A three-day conference deliberating on ways of enhancing agricultural productivity and food security in Africa was held on November 1-3, 2011 in Addis Ababa, Ethiopia. The conference deliberated on issues affecting African agricultural productivity and food security. Using keynote speeches, panel discussions, and presentation of papers and posters, the conference covered topics on science and technology; markets, trade, and regional integration; appropriate capacities, investments, institutions and policies for supporting agriculture; agriculture, nutrition and health linkages; agriculture and climate change mitigation and adaptation; and harnessing the non-farm sector, economic growth, and poverty reduction.
The conference provided a forum for the exchange of ideas, experiences, and innovations on improving agricultural productivity for achieving food security in Africa. Research results on the trends, determinants, constraints, and opportunities for improving agricultural productivity in Africa within the framework of the Comprehensive African Agriculture Development Program (CAADP), national agricultural and rural development strategies, and investments plans were show cased. The conference was used to identify areas for policy actions, further research, and innovations toward increasing productivity in Africa for enhancing food security and reducing poverty in the continent.
There was general consensus that agricultural problems in Africa require business as unusual approach to be able to effectively tackle the current and future challenges in food security in Africa. For this to be done African agriculture has to go through a transformation from a largely subsistence-level activity to a market-oriented production system which integrates with the whole value chain. The conference also underscored the urgent need for global, national and local actors to pursue innovative approaches to improve agricultural productivity in the continent. The conference recognized that many questions remain to be answered so as to bring about sustained productivity improvement in Africa’s agriculture. These include policies to guide incentives required to raise productivity, the extent of relying on smallholder agriculture to feed the continent, adapting to the effects of climate change, promoting pro-poor green economy, mobilizing investments needed to promote agricultural productivity, and organizing and using collective action such as farmer organizations to promote smallholder agriculture, among others.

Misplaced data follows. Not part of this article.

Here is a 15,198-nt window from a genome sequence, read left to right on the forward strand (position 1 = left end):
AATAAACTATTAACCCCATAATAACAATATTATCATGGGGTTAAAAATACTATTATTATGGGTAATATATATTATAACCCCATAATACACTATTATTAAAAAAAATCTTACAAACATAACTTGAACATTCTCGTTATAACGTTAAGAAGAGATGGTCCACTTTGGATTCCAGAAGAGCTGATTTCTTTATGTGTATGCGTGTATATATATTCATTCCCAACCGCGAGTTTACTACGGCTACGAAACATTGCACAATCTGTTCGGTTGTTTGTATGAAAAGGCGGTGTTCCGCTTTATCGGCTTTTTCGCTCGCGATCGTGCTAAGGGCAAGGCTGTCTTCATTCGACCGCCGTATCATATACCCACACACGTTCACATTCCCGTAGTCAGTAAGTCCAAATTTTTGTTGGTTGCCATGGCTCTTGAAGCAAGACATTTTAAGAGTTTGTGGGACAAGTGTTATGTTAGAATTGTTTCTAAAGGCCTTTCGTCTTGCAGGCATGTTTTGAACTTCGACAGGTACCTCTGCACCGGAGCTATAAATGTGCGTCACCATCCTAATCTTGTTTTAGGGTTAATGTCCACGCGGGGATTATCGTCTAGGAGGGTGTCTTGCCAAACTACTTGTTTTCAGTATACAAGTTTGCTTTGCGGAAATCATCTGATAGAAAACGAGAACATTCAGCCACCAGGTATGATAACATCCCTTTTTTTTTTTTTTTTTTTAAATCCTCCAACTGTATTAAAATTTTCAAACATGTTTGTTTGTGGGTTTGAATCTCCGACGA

The conference was attended by representatives of regional, national, and international organizations, farmers including farmer and trader organizations, researchers, policymakers, academics, and members of the private sector.